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Randy Browning Documents Excellent Progress Using GAR Genetics

Randy Browning, Appleton City, MO

Randy Browning can do a lot more than simply assume he is making genetic progress using Gardiner Angus genetics. This Appleton City, Missouri producer has extensive records which document sizable herd improvements during the past decade plus. From a herd that started out with significant Continental-breed influence 15 years ago, Browning has consistently incorporated GAR genetics (regularly purchasing bulls and commercial females), transforming his cow herd into a productive bovine factory capable of both excellent feedlot performance and consistent carcass premiums. His calf crops today feed better and grade better, leading to value-added improvements of $111.50 per head greater than when he started keeping records in the second half of the 1990s.

The table below presents detailed information about how successive Browning calf crops have performed in the feedlot and on the USPB grid when they were harvested at National Beef in Kansas. Actual carcass data was applied to a recent week’s USPB grid (11/22/10) to make apples-to-apples comparisons on all three groups of Browning cattle. The three time periods shown represent years before GAR genetics were used (1996-2000), years with some GAR genetic influence (2001-2004), as well as recent years when calf crops were approximately 90% GAR genetics (2005-2010).

Generational Progress with Before GAR Some GAR 90% GAR
Successive Browning Calf Crops 1996-2000 2000-2004 2005-2010
Total Head 1,050 707 755
Feedlot Placement Weight (lbs.) 756 747 761
Feedlot Finish Weight (lbs.) 1,188 1,230 1,242
Days on Feed 139 135 136
Carcass Yield % 63.11 63.62 63.45
Average Daily Gain (lbs.) 3.15 3.51 3.49
Dry Feed to Live Weight Gain Ratio (lbs.) 6.78 6.07 5.93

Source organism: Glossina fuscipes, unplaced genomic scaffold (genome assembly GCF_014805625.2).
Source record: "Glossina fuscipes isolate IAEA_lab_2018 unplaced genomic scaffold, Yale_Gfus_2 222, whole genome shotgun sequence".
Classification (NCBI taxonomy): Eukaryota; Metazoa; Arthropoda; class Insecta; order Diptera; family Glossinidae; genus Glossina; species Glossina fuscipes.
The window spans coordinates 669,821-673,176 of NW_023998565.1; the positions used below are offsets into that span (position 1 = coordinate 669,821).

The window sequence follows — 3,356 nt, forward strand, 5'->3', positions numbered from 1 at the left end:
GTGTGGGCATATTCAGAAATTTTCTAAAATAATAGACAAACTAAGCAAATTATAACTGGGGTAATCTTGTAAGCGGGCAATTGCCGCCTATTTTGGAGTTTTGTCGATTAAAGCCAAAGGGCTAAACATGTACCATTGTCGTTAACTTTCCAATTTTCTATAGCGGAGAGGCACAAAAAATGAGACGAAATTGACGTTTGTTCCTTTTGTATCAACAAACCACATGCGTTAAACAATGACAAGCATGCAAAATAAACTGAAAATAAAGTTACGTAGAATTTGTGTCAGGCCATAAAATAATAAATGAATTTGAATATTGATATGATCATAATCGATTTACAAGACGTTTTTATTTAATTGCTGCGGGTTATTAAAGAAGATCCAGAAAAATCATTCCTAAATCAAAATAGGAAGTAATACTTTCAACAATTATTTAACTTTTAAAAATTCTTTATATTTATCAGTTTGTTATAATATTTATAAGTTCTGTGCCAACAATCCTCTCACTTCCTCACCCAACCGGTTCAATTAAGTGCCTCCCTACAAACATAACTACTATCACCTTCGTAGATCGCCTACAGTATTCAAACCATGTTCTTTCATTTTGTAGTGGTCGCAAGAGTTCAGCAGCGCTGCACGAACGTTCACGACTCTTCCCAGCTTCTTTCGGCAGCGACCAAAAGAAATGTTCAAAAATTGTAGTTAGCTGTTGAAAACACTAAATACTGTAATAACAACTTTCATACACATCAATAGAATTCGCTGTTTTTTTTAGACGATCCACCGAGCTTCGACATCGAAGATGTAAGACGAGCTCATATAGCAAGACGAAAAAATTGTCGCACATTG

Average Yield Grade 2.23 2.78 2.69
Prime % 0.1 3.2 10.0
Choice % 49.5 81.7 81.0
Select % 50.4 15.0 9.0
CAB % 9.9 26.4 41.3
Value of Improved Feedlot Performance* Base $49.38 $56.36
Carcass Premium Above Live Market Price* Base $43.30 $55.14
Combined Feedlot & Carcass Improvement* Base $92.68 $111.50

*Per head.

Feedlot Performance: Note that with successive calf crops, feedlot placement weights and time on feed have not changed much at all. However, average daily gain, feed efficiency, and finish weights have changed---all for the better. Recent Browning-raised feeder calves grow faster and more efficiently, producing a $56.36 per head net economic advantage over the late 1990s starting point when measured at today’s market values and feedlot ration costs. In other words, if Browning’s calves from 1996-2000 could be fed side by side with his calves from the past five years, there would be a $56 per head advantage in feedlot performance favoring his recent calf crops. Some of this improvement may be due to better management in the feedlot, but genetics are clearly playing a major role as well. When asked about his breeding philosophy, Randy says, “I retain ownership. I’m not interested in producing an average calf. Every calf must be above average for me to be successful when it reaches the packer.”

Carcass Performance: Browning’s 1996-2000 cattle might have been considered industry average at the time. They graded 50% Choice and 50% Select, and earned small grid premiums at best. Today the picture is much different. Browning has top-quality cattle earning consistently large premiums through USPB and National Beef. Quality grades have improved to over 90% Prime and Choice, with only a modest increase numerical-average yield grades. Certified Angus Beef carcass qualifiers have gone from 10% to over 40%. Carcass yields (dressing percent) have also inched upward. The combined result of these improvements adds up to +$55.14 per head for Browning’s 2005-2010 cattle versus those he produced a decade earlier.

Browning's Quality Grade Improvements

Value Added Trail Blazer: Randy Browning may not have set out to be a value-added leader in the U.S. beef industry, but that is what he has become. This Missouri producer’s documented progress measured at $111.50 per animal is an example many commercial cow-calf producers can learn from and follow on their own path to producing higher value, more profitable cattle.

Mark Gardiner recalls his first conversation with Randy, “Randy asked how much performance he would have to give up to improve carcass merit. His recordkeeping proves what we have always believed–we can have it all!” Gardiner Angus Ranch is pleased to have been a partner with Randy on his successful journey, and look forward to continuing this relationship in the years ahead.

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